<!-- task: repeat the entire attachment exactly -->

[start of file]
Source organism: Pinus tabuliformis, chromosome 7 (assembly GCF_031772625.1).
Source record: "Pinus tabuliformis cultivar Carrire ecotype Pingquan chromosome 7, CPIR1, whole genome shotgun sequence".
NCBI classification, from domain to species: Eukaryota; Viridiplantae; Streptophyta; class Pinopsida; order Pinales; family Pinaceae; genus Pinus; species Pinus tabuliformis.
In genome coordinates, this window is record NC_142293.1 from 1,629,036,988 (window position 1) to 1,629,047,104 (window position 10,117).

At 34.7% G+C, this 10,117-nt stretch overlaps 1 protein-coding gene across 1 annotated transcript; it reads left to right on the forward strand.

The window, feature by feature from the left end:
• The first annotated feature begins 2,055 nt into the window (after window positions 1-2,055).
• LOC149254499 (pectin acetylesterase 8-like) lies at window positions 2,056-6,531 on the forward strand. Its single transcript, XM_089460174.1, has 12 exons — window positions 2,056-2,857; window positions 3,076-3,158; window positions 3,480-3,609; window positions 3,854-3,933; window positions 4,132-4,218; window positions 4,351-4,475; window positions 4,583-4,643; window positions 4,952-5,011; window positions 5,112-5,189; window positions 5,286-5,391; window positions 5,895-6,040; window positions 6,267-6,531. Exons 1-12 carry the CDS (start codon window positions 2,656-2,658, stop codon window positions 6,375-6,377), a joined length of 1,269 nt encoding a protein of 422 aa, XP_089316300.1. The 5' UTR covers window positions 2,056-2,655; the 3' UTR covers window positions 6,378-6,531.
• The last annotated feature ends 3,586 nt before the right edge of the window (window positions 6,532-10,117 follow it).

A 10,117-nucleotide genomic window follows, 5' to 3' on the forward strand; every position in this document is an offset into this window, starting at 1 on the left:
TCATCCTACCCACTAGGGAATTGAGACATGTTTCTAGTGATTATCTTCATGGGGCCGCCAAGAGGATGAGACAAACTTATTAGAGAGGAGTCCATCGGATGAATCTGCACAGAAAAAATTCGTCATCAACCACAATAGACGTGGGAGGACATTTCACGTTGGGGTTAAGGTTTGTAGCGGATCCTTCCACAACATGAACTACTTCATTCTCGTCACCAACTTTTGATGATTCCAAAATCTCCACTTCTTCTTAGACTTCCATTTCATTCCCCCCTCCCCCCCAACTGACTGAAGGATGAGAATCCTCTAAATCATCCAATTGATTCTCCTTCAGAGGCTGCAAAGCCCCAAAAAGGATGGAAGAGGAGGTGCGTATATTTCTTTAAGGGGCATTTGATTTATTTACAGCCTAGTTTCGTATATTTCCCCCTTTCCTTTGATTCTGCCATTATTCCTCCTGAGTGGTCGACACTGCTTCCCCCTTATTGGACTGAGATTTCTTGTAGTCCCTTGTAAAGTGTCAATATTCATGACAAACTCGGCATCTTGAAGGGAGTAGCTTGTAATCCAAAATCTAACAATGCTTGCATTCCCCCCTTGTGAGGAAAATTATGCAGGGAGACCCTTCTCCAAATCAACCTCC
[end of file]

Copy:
Source organism: Pinus tabuliformis, chromosome 7 (assembly GCF_031772625.1).
Source record: "Pinus tabuliformis cultivar Carrire ecotype Pingquan chromosome 7, CPIR1, whole genome shotgun sequence".
NCBI classification, from domain to species: Eukaryota; Viridiplantae; Streptophyta; class Pinopsida; order Pinales; family Pinaceae; genus Pinus; species Pinus tabuliformis.
In genome coordinates, this window is record NC_142293.1 from 1,629,036,988 (window position 1) to 1,629,047,104 (window position 10,117).

At 34.7% G+C, this 10,117-nt stretch overlaps 1 protein-coding gene across 1 annotated transcript; it reads left to right on the forward strand.

The window, feature by feature from the left end:
• The first annotated feature begins 2,055 nt into the window (after window positions 1-2,055).
• LOC149254499 (pectin acetylesterase 8-like) lies at window positions 2,056-6,531 on the forward strand. Its single transcript, XM_089460174.1, has 12 exons — window positions 2,056-2,857; window positions 3,076-3,158; window positions 3,480-3,609; window positions 3,854-3,933; window positions 4,132-4,218; window positions 4,351-4,475; window positions 4,583-4,643; window positions 4,952-5,011; window positions 5,112-5,189; window positions 5,286-5,391; window positions 5,895-6,040; window positions 6,267-6,531. Exons 1-12 carry the CDS (start codon window positions 2,656-2,658, stop codon window positions 6,375-6,377), a joined length of 1,269 nt encoding a protein of 422 aa, XP_089316300.1. The 5' UTR covers window positions 2,056-2,655; the 3' UTR covers window positions 6,378-6,531.
• The last annotated feature ends 3,586 nt before the right edge of the window (window positions 6,532-10,117 follow it).

A 10,117-nucleotide genomic window follows, 5' to 3' on the forward strand; every position in this document is an offset into this window, starting at 1 on the left:
TCATCCTACCCACTAGGGAATTGAGACATGTTTCTAGTGATTATCTTCATGGGGCCGCCAAGAGGATGAGACAAACTTATTAGAGAGGAGTCCATCGGATGAATCTGCACAGAAAAAATTCGTCATCAACCACAATAGACGTGGGAGGACATTTCACGTTGGGGTTAAGGTTTGTAGCGGATCCTTCCACAACATGAACTACTTCATTCTCGTCACCAACTTTTGATGATTCCAAAATCTCCACTTCTTCTTAGACTTCCATTTCATTCCCCCCTCCCCCCCAACTGACTGAAGGATGAGAATCCTCTAAATCATCCAATTGATTCTCCTTCAGAGGCTGCAAAGCCCCAAAAAGGATGGAAGAGGAGGTGCGTATATTTCTTTAAGGGGCATTTGATTTATTTACAGCCTAGTTTCGTATATTTCCCCCTTTCCTTTGATTCTGCCATTATTCCTCCTGAGTGGTCGACACTGCTTCCCCCTTATTGGACTGAGATTTCTTGTAGTCCCTTGTAAAGTGTCAATATTCATGACAAACTCGGCATCTTGAAGGGAGTAGCTTGTAATCCAAAATCTAACAATGCTTGCATTCCCCCCTTGTGAGGAAAATTATGCAGGGAGACCCTTCTCCAAATCAACCTCC